Pruitt wants to be Trump's attorney general: report
© Greg Nash

Environmental Protection Agency Administrator Scott PruittEdward (Scott) Scott PruittOvernight Energy: EPA moves to raise ethanol levels in gasoline | Dems look to counter White House climate council | Zinke cleared of allegations tied to special election EPA pushes forward plan to increase ethanol mix in gasoline Trump: The solitary executive MORE is reportedly interested in becoming President TrumpDonald John TrumpSenate GOP budget ignores Trump, cuts defense Trump says he'll nominate Stephen Moore to Fed White House: ISIS territory in Syria has been 100 percent eliminated MORE's attorney general, associates close to Pruitt told Politico

Pruitt, the former Oklahoma attorney general, is "very interested" in the spot, three people with knowledge of the situation told Politico. "He has expressed that on a number of occasions." 

Since taking office, Pruitt has reportedly garnered favor with Trump and has led the administration's deregulation efforts by walking back Obama-era environmental policies and spearheading the administration's move to exit the Paris climate accord. 

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The EPA has also lost more than 700 employees under Pruitt, according to a December report, including researchers and policy specialists. 

The administrator's interest in the position comes amid calls by conservative lawmakers for Attorney General Jeff SessionsJefferson (Jeff) Beauregard SessionsTrump says 'people will not stand' for Mueller report Jeff Sessions returns to Justice Department to retrieve Cabinet chair Rosenstein still working at DOJ despite plans to leave in mid-March MORE to resign over the Justice Department's handling of the investigation into Russian meddling in the 2016 presidential election, though the EPA has denied Pruitt's ambition for the job.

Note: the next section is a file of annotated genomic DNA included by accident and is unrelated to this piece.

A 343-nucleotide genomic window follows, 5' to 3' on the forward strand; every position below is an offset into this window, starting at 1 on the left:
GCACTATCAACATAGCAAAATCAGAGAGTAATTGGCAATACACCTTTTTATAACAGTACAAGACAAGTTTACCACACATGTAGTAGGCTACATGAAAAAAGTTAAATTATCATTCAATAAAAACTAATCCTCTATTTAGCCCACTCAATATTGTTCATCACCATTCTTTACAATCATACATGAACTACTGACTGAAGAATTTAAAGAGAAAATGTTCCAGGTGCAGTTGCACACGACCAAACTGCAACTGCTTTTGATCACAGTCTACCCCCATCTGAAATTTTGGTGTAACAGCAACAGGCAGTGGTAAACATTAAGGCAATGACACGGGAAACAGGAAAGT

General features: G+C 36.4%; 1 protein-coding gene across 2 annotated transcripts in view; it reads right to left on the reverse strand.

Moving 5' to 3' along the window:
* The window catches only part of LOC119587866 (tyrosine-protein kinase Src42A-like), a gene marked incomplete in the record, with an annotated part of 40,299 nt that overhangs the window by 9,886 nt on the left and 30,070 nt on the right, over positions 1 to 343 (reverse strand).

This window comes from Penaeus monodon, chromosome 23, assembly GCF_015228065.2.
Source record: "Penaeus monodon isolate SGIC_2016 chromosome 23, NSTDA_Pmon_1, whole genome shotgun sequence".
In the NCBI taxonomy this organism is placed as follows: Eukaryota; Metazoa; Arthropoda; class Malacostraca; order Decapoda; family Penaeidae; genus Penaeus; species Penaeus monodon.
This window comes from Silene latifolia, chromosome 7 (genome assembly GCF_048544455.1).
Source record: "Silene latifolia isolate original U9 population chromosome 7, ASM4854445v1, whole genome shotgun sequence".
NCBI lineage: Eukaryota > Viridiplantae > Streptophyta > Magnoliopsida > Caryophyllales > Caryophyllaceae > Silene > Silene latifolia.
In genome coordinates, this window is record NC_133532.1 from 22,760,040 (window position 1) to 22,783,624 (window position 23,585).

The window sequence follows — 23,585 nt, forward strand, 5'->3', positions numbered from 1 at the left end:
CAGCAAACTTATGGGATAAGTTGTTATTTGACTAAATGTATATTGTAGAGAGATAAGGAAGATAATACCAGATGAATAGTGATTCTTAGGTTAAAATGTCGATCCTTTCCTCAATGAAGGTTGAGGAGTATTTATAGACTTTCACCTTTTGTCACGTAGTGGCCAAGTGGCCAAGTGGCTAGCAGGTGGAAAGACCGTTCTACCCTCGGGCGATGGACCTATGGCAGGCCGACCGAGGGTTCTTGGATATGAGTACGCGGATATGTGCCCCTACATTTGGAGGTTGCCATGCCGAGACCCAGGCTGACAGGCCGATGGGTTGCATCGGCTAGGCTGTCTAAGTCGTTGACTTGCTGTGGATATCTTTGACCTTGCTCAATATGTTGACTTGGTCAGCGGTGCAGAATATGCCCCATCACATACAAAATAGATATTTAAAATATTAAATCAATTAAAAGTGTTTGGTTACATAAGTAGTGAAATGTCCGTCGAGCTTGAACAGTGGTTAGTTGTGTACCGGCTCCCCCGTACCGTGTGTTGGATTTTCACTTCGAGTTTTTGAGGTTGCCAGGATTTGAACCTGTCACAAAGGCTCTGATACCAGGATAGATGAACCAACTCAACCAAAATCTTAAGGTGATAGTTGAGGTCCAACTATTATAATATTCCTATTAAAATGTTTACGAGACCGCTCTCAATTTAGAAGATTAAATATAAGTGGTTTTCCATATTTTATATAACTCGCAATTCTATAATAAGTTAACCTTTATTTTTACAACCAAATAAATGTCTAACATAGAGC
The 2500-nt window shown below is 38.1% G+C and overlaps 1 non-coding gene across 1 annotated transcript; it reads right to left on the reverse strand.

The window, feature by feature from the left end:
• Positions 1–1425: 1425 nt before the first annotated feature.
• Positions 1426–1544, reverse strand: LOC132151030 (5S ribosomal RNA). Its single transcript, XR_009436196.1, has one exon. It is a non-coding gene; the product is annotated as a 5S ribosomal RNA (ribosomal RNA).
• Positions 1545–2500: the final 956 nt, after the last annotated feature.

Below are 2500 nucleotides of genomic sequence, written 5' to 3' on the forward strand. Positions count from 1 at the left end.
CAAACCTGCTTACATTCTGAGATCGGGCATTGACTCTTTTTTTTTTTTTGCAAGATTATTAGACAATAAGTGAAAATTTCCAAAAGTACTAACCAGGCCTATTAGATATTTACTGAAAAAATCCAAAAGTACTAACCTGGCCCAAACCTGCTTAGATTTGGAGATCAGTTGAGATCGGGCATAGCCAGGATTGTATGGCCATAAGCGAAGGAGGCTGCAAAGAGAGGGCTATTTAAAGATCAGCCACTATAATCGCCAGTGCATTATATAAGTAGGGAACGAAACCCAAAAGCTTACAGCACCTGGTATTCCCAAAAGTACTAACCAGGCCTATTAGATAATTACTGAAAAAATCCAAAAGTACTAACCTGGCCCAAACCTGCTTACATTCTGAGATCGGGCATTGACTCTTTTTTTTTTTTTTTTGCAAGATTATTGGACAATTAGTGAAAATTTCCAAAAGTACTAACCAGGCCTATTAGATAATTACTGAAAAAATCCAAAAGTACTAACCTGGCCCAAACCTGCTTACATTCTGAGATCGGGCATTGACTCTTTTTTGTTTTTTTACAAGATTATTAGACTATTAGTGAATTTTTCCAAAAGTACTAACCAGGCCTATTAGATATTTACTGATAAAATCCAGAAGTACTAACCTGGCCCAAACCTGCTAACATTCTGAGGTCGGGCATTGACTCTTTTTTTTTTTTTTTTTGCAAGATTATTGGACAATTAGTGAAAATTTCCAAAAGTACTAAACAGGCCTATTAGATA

“No, this is not true,” EPA spokesman Jahan Wilcox told Politico. “From creating regulatory certainty to cleaning up toxic Superfund sites, Administrator Pruitt is solely focused on implementing President Trump’s agenda to protect the environment.”

Trump previously fueled speculation that he may fire Sessions over the summer, after the attorney general recused himself from the Russia investigation. Sessions said he would remain in office as long as he had the confidence of the president, despite Trump's public attacks against him. 

On Thursday, The New York Times reported that Trump worked to keep Sessions from recusing himself. According to the report, Trump ordered White House counsel Don McGahn to prevent Sessions from recusing himself from the investigation into Russian meddling in the 2016 election.

Sessions’s recusal led to Deputy Attorney General Rod RosensteinRod Jay RosensteinTrump says 'people will not stand' for Mueller report The Hill's Morning Report — Washington readies for Mueller end game Jeff Sessions returns to Justice Department to retrieve Cabinet chair MORE appointing special counsel Robert Mueller to head the Russia probe.

Mueller’s probe has produced charges against four former Trump aides and officials, including campaign chairman Paul Manafort and former national security adviser Michael Flynn.